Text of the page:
I think Lync and Exchange communication is more simple then the Office 365 Integration.

Here is the basic documentation for performing the SFB/Exchange integration . You don’t see anything about test-OauthConfiguration. However, you will see something here:


Finally some light of day. What it says is

“For the Test-OAuthConnectivity cmdlet to succeed for other partner applications, you first need to create the partner application by using the Configure-EnterpriseApplication.ps1 script.”

Basically you don’t use the command to test OAUTH if you have not generated the Partner Applications. Once you have created the partner Applications, You wont need Test-Oauth, because for OAuth to work, the Enterprise Applications will need to succeed to be created. They wont be created broken.

So… This leaves us with no way to test. Well That is not exactly true.

Pre-Integration testing of Lync and Exchange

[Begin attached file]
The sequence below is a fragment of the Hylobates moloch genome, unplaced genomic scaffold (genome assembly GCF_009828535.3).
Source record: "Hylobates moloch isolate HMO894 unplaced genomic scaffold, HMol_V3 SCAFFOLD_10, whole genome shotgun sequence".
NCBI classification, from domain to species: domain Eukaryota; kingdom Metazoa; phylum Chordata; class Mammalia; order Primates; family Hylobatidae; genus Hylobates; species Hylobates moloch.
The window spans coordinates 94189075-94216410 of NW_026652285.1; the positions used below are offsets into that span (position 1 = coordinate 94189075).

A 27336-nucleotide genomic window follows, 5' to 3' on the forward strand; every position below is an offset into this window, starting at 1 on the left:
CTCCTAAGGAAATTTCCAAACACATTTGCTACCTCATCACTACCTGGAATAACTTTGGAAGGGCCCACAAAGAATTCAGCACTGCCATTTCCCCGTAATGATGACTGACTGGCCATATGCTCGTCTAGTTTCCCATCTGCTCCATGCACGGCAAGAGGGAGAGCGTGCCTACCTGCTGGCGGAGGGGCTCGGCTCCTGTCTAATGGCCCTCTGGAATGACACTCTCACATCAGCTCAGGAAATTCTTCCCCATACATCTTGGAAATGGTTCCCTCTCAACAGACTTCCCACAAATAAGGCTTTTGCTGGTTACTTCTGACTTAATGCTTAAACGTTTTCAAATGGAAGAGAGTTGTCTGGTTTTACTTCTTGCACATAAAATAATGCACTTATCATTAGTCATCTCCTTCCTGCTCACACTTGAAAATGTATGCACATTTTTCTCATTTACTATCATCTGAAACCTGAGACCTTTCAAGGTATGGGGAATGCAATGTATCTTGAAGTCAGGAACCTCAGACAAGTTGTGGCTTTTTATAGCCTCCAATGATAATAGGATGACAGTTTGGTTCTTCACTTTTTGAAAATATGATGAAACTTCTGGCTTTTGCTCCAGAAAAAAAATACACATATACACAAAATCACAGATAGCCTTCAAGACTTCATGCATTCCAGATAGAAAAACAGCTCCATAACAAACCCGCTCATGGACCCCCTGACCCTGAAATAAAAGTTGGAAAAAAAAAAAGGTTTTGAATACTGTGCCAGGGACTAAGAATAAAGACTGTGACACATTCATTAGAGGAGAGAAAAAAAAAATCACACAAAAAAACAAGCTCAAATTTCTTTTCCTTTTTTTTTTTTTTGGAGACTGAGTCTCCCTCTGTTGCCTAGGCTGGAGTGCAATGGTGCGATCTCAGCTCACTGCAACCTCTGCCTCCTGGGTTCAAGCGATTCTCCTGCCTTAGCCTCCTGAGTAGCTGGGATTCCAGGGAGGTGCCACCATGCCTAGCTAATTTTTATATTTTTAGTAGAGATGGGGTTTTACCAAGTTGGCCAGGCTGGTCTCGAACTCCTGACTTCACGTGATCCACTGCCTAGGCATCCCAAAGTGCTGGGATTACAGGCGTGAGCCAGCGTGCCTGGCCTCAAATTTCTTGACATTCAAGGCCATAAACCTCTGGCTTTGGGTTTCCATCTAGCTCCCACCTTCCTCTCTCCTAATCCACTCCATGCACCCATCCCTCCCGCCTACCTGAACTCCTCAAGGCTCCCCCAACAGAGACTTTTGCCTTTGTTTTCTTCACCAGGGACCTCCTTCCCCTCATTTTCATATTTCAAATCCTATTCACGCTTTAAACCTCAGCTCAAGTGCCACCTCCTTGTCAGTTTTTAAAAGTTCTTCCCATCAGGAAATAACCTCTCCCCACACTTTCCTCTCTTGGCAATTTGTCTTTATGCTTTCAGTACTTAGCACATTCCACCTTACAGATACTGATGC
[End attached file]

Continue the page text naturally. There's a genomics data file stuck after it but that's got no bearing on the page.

So before you begin the Procedure for Lync and Exchange to integrate, All you need to do is set the Oauth Certificate on both EX and SFB servers. They both will have a URL that becomes active, once the Certificates have been set correctly, and the virtual directories have become operational. These Two URL’s become your evidence of configuration succeeding, going into the Oauth Integration.

They are Http://autodiscover.domain.com/autodiscover/metadata/json/1

And Https://LynFQDN.domain.com/autodiscover/metadata/json/1

These URL’s are literal substitutions for use by the opposing servers. You can see on the Lync side, the Lync application looks to the Exchange URL, as a direct value for the Json token it needs to authenticate:



Remember, the URL must work before you use it in a command. Now the second Enterprise application, From Exchange to Lync:



I have some other articles on Oauth Which you may find helpful. Pease stay awhile and look around: